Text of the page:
But when Peter came to Antioch, I had to oppose him to his face, for what he did was very wrong.
When he first arrived, he ate with the Gentile believers, who were not circumcised. But afterward, when some friends of James came, Peter wouldn’t eat with the Gentiles anymore. He was afraid of criticism from these people who insisted on the necessity of circumcision.
As a result, other Jewish believers followed Peter’s hypocrisy, and even Barnabas was led astray by their hypocrisy.
When I saw that they were not following the truth of the gospel message, I said to Peter in front of all the others, “Since you, a Jew by birth, have discarded the Jewish laws and are living like a Gentile, why are you now trying to make these Gentiles follow the Jewish traditions?
“You and I are Jews by birth, not ‘sinners’ like the Gentiles.
Yet we know that a person is made right with God by faith in Jesus Christ, not by obeying the law. And we have believed in Christ Jesus, so that we might be made right with God because of our faith in Christ, not because we have obeyed the law. For no one will ever be made right with God by obeying the law.”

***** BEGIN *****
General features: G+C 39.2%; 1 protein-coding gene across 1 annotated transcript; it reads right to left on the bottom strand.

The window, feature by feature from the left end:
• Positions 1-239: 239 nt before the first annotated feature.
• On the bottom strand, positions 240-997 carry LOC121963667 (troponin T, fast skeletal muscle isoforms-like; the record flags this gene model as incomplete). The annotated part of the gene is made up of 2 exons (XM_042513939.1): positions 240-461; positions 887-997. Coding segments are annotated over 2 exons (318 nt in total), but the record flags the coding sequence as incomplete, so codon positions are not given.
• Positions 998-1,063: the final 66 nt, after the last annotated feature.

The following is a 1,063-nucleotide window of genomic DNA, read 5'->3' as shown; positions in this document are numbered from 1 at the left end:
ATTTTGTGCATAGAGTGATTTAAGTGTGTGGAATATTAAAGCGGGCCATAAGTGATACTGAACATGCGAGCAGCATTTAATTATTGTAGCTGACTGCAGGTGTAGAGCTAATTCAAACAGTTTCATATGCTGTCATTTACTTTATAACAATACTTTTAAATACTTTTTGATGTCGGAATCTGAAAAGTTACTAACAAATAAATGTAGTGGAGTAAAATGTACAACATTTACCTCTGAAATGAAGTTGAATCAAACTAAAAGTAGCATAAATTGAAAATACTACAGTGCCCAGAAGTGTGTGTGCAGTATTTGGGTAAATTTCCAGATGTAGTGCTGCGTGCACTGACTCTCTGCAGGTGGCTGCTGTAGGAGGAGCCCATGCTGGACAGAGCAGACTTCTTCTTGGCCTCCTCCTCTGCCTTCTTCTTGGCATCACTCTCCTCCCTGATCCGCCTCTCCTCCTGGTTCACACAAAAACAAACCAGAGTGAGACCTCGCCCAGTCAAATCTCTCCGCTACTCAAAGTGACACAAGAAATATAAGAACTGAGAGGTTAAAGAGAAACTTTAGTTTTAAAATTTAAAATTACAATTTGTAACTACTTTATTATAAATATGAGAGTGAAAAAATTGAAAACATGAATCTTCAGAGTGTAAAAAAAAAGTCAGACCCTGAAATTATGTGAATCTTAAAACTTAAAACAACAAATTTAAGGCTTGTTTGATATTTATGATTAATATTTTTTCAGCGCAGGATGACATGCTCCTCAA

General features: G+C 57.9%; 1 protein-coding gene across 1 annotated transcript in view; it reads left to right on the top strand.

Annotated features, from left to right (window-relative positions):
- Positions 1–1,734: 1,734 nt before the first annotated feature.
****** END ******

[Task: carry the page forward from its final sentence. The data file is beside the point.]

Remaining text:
But suppose we seek to be made right with God through faith in Christ and then we are found guilty because we have abandoned the law. Would that mean Christ has led us into sin? Absolutely not!
Rather, I am a sinner if I rebuild the old system of law I already tore down.
For when I tried to keep the law, it condemned me. So I died to the law—I stopped trying to meet all its requirements—so that I might live for God.
My old self has been crucified with Christ. It is no longer I who live, but Christ lives in me. So I live in this earthly body by trusting in the Son of God, who loved me and gave himself for me.
I do not treat the grace of God as meaningless. For if keeping the law could make us right with God, then there was no need for Christ to die.